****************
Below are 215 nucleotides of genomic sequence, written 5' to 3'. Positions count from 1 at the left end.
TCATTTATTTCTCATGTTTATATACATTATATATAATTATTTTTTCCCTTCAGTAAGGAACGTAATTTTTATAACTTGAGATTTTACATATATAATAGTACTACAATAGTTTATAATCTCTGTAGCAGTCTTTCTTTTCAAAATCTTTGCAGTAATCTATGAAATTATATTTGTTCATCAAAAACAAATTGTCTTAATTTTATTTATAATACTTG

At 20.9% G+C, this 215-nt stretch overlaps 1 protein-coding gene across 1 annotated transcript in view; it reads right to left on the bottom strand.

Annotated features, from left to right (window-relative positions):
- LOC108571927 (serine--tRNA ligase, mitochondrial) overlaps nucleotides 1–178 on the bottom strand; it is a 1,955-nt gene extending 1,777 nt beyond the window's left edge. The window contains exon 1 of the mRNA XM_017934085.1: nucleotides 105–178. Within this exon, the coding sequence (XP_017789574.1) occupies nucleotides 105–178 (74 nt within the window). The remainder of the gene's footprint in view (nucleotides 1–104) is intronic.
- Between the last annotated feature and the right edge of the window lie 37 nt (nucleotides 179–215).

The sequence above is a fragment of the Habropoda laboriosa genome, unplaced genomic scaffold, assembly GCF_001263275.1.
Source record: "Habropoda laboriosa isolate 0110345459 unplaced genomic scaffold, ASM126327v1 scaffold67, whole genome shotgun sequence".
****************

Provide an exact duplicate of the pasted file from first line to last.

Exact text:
Below are 215 nucleotides of genomic sequence, written 5' to 3'. Positions count from 1 at the left end.
TCATTTATTTCTCATGTTTATATACATTATATATAATTATTTTTTCCCTTCAGTAAGGAACGTAATTTTTATAACTTGAGATTTTACATATATAATAGTACTACAATAGTTTATAATCTCTGTAGCAGTCTTTCTTTTCAAAATCTTTGCAGTAATCTATGAAATTATATTTGTTCATCAAAAACAAATTGTCTTAATTTTATTTATAATACTTG

At 20.9% G+C, this 215-nt stretch overlaps 1 protein-coding gene across 1 annotated transcript in view; it reads right to left on the bottom strand.

Annotated features, from left to right (window-relative positions):
- LOC108571927 (serine--tRNA ligase, mitochondrial) overlaps nucleotides 1–178 on the bottom strand; it is a 1,955-nt gene extending 1,777 nt beyond the window's left edge. The window contains exon 1 of the mRNA XM_017934085.1: nucleotides 105–178. Within this exon, the coding sequence (XP_017789574.1) occupies nucleotides 105–178 (74 nt within the window). The remainder of the gene's footprint in view (nucleotides 1–104) is intronic.
- Between the last annotated feature and the right edge of the window lie 37 nt (nucleotides 179–215).

The sequence above is a fragment of the Habropoda laboriosa genome, unplaced genomic scaffold, assembly GCF_001263275.1.
Source record: "Habropoda laboriosa isolate 0110345459 unplaced genomic scaffold, ASM126327v1 scaffold67, whole genome shotgun sequence".